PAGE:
Alfonso Soriano (2006)
After three 30-30 seasons from 2002-2005, Soriano, at age 30, became the fourth member of the club. Realistically, Soriano is the only “clean” member of this club, having never been accused of PEDs. 2006 was also his first year as a member of the Washington Nationals. In March, Manager Frank Robinson decided to play Soriano in left field. At first, Soriano refused to take the field, but once he realized sitting out would affect his salary, he gave in. This was a wise decision, and by the All-Star break, Soriano led the league in outfield assists. At the time, the only players to be named an All-Star at more than one position, were Stan Musial, Pete Rose, Robin Yount and, in 2006, Alfonso Soriano.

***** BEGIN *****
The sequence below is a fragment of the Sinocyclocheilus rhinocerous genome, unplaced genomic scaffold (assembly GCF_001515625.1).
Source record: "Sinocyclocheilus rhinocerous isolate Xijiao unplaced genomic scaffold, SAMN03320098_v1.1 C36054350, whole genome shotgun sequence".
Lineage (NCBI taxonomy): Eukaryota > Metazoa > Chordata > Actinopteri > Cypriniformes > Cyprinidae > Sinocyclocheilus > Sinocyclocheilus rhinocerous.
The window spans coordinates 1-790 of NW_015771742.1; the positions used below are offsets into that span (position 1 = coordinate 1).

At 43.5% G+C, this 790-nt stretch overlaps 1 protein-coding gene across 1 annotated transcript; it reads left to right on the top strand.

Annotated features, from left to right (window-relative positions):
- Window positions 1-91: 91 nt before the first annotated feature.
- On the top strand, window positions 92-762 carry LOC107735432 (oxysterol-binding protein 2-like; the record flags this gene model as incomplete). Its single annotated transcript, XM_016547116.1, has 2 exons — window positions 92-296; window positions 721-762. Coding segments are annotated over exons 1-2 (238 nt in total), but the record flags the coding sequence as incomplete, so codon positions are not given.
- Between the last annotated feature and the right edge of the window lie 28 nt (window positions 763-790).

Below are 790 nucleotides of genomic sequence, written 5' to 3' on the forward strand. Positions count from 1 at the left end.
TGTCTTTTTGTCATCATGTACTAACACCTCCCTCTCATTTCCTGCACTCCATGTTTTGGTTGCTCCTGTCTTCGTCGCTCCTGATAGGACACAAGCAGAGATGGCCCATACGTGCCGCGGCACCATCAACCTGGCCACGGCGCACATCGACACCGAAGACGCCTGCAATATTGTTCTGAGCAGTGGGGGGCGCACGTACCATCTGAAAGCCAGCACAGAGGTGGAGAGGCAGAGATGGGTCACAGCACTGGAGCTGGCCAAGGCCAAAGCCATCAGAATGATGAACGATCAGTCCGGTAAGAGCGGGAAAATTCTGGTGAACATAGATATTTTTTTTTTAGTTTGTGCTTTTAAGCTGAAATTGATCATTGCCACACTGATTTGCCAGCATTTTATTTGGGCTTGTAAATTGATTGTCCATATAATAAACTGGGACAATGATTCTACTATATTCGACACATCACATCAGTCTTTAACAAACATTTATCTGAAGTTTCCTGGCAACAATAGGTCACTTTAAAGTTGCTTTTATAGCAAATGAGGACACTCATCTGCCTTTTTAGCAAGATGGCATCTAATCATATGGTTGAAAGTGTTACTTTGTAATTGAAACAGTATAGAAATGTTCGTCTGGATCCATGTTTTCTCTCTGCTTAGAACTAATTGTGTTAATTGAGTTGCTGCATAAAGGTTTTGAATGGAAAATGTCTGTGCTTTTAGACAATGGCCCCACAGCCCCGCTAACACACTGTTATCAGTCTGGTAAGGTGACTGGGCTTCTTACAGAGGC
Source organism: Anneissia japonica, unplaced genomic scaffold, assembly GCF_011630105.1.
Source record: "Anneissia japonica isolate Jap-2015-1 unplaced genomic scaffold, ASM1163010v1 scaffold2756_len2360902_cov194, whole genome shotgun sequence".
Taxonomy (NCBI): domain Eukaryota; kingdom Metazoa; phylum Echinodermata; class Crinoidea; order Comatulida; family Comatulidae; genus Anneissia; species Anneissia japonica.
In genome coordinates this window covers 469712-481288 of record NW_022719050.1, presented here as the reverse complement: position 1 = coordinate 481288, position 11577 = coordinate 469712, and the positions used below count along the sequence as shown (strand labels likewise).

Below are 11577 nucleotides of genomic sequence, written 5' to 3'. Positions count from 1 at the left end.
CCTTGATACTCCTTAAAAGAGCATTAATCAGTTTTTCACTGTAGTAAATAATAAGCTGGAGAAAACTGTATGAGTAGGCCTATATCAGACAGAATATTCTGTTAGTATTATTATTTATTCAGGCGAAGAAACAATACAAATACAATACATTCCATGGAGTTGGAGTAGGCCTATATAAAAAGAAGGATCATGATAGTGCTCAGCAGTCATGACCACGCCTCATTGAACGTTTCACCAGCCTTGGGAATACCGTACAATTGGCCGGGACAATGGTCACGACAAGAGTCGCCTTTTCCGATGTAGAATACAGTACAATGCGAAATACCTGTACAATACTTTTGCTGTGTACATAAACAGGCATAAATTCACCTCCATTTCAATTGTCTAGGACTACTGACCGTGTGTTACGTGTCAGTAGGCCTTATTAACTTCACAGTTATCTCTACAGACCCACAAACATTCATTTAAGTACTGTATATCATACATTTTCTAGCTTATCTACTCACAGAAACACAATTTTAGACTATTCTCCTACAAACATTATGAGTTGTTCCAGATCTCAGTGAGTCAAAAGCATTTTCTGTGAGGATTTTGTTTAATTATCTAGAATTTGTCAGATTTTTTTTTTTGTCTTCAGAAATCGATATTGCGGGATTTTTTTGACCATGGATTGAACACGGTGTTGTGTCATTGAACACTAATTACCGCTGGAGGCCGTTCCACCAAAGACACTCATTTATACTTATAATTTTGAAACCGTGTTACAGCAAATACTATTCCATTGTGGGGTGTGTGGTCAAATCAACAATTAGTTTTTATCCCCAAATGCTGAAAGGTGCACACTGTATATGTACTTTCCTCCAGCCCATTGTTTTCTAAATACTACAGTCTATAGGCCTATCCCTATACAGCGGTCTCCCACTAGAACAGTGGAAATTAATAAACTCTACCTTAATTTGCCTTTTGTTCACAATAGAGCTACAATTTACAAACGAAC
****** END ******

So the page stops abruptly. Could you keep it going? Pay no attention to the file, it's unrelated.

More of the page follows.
In August, he became the fastest player to reach 200 home runs and 200 stolen bases. On September 16, 2006, Soriano stole his 40th base, and became the only member to join the club while playing at home. He would later go on to become the only player to hit 40 home runs, steal 40 bases and reach 40 doubles in one season.
Featured image by SI.com